Submerged Arc Welding – Welding is one of many technologies that keep experiencing development every year. Because the business is promising and the science is challenging. With the rise of automation technology, the attempt to crossbreed welding and automation (thus becoming automated welding) is already progressive.
However, do you know that automatic welding has been around for a few decades now? In practice, welding is not only done by the hand of the welder but there’s actually a machine that capable of weld just fine without the need for a welder. You know what I’m talking about if you ever heard the name Submerged Arc Welding (SAW in short). Don’t worry if you haven’t, just finish this article and you’ll learn the wonder of Submerged Arc Welding.
Submerged Arc Welding Definition
This is the very first automatic welding that dates back to the 1930s for its first patent. Where the welding process is normally visible, in Submerged Arc Welding the arc is literally submerged under a pool of molten flux, making it impossible to see the arc.
Both the filler wire and the flux is continuously fed to the arc, as the welding machine progressively move forward along the weld path. The flux is in the form of grain and looks like ordinary sand. It’s made of a mixture of various ingredients namely lime, silica, manganese oxide, calcium fluoride, and other compounds.
Due to the process of being fully automatic or mechanized, submerged arc welding is very productive with its high deposition rate. Ranging from 9 – 10 times of those stick welding deposition rates. However, submerged arc welding also has a few disadvantages. Being mechanized welding itself, this puts a limit to SAW application in terms of welding position.
Where it is impossible to weld in any other position but flat, while to some extent it can also be applied for a fillet weld. More to that, welding with SAW can be very hot, it has greater heat input compared to stick welding due to its relatively greater welding parameter. The heat produced from the arc cannot escape like in stick welding, because the arc is submerged in a flux that acts as an isolator.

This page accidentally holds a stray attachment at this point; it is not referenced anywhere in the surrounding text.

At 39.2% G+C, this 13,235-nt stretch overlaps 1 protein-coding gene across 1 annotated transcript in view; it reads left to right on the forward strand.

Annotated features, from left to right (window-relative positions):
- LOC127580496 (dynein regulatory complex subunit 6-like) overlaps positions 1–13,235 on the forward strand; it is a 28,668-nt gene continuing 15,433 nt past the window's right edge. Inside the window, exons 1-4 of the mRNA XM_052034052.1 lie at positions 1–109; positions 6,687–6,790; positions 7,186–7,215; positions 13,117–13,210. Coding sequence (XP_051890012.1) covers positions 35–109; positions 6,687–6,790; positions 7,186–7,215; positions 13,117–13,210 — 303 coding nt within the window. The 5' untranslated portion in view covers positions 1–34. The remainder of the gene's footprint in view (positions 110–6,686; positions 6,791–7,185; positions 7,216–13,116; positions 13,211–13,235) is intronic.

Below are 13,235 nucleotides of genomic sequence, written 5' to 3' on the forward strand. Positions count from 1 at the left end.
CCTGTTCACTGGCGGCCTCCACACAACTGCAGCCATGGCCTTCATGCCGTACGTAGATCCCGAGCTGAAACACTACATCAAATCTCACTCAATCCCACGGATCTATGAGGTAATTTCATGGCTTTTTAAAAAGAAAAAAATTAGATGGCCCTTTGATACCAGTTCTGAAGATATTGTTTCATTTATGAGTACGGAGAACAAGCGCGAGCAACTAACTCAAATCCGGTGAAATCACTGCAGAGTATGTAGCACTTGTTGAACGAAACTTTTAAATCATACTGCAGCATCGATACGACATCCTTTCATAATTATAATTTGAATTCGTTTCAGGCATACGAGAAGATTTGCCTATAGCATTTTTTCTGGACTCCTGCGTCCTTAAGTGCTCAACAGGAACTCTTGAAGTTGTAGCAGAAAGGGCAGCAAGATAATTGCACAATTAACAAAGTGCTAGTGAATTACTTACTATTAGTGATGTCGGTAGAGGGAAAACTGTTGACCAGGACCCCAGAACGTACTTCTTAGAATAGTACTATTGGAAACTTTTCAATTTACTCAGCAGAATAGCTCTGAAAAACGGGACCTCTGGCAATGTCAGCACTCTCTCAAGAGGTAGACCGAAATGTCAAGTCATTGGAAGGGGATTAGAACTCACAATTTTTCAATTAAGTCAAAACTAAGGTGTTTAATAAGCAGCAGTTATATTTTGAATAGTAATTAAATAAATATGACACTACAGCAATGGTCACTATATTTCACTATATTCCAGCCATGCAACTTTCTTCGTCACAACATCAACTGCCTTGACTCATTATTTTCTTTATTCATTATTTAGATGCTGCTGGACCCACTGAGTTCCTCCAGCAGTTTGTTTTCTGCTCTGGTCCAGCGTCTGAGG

Therefore, the heat spreads in the base metal resulting in greater dilution and heat-affected zone (HAZ). Still, the SAW is popular and found its application in many industries and fabrication.
Submerged Arc Welding Equipment
Submerged Arc Welding machine is its own machine that consisted of a few important parts. The Basic SAW machine looks like the diagram in figure 3. Just like in every welding machine, especially the arc welding machine, there’s a transformer that generates the required welding current and voltage from your regular electric outlet. Most of the time this transformer and its control panel are mostly digital and look pretty advanced.
The control panel can also be equipped with many other features, including but not limited to, variables control (welding current, welding voltage, and travel speed), troubleshooting errors, and memory to save your most frequently used welding parameter. An electrode wire reel is there to continuously feed the filler metal through the wire-feed motor.